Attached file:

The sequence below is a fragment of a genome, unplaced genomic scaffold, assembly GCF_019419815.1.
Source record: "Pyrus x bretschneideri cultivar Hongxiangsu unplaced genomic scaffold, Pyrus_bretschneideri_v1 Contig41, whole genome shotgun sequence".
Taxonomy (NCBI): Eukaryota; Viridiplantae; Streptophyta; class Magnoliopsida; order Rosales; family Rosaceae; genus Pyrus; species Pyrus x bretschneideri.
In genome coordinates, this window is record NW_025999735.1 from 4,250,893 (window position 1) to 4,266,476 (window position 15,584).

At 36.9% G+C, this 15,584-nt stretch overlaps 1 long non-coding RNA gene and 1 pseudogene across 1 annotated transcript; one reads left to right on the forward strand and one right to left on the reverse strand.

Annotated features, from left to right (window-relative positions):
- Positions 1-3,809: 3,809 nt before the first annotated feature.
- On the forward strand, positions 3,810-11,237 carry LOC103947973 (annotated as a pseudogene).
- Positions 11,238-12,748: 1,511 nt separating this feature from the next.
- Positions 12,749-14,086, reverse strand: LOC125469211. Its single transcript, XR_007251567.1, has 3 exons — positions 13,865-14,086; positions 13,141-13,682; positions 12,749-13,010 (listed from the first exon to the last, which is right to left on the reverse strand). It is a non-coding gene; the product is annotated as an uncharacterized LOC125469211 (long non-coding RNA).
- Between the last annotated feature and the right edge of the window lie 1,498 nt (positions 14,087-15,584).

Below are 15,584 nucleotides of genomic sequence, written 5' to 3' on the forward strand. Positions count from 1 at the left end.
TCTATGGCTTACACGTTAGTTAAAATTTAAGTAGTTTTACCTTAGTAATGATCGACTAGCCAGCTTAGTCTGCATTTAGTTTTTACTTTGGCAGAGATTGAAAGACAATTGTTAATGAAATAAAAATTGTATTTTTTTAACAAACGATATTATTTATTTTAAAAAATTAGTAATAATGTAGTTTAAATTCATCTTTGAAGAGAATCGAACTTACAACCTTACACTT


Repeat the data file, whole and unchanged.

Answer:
The sequence below is a fragment of a genome, unplaced genomic scaffold, assembly GCF_019419815.1.
Source record: "Pyrus x bretschneideri cultivar Hongxiangsu unplaced genomic scaffold, Pyrus_bretschneideri_v1 Contig41, whole genome shotgun sequence".
Taxonomy (NCBI): Eukaryota; Viridiplantae; Streptophyta; class Magnoliopsida; order Rosales; family Rosaceae; genus Pyrus; species Pyrus x bretschneideri.
In genome coordinates, this window is record NW_025999735.1 from 4,250,893 (window position 1) to 4,266,476 (window position 15,584).

At 36.9% G+C, this 15,584-nt stretch overlaps 1 long non-coding RNA gene and 1 pseudogene across 1 annotated transcript; one reads left to right on the forward strand and one right to left on the reverse strand.

Annotated features, from left to right (window-relative positions):
- Positions 1-3,809: 3,809 nt before the first annotated feature.
- On the forward strand, positions 3,810-11,237 carry LOC103947973 (annotated as a pseudogene).
- Positions 11,238-12,748: 1,511 nt separating this feature from the next.
- Positions 12,749-14,086, reverse strand: LOC125469211. Its single transcript, XR_007251567.1, has 3 exons — positions 13,865-14,086; positions 13,141-13,682; positions 12,749-13,010 (listed from the first exon to the last, which is right to left on the reverse strand). It is a non-coding gene; the product is annotated as an uncharacterized LOC125469211 (long non-coding RNA).
- Between the last annotated feature and the right edge of the window lie 1,498 nt (positions 14,087-15,584).

Below are 15,584 nucleotides of genomic sequence, written 5' to 3' on the forward strand. Positions count from 1 at the left end.
TCTATGGCTTACACGTTAGTTAAAATTTAAGTAGTTTTACCTTAGTAATGATCGACTAGCCAGCTTAGTCTGCATTTAGTTTTTACTTTGGCAGAGATTGAAAGACAATTGTTAATGAAATAAAAATTGTATTTTTTTAACAAACGATATTATTTATTTTAAAAAATTAGTAATAATGTAGTTTAAATTCATCTTTGAAGAGAATCGAACTTACAACCTTACACTT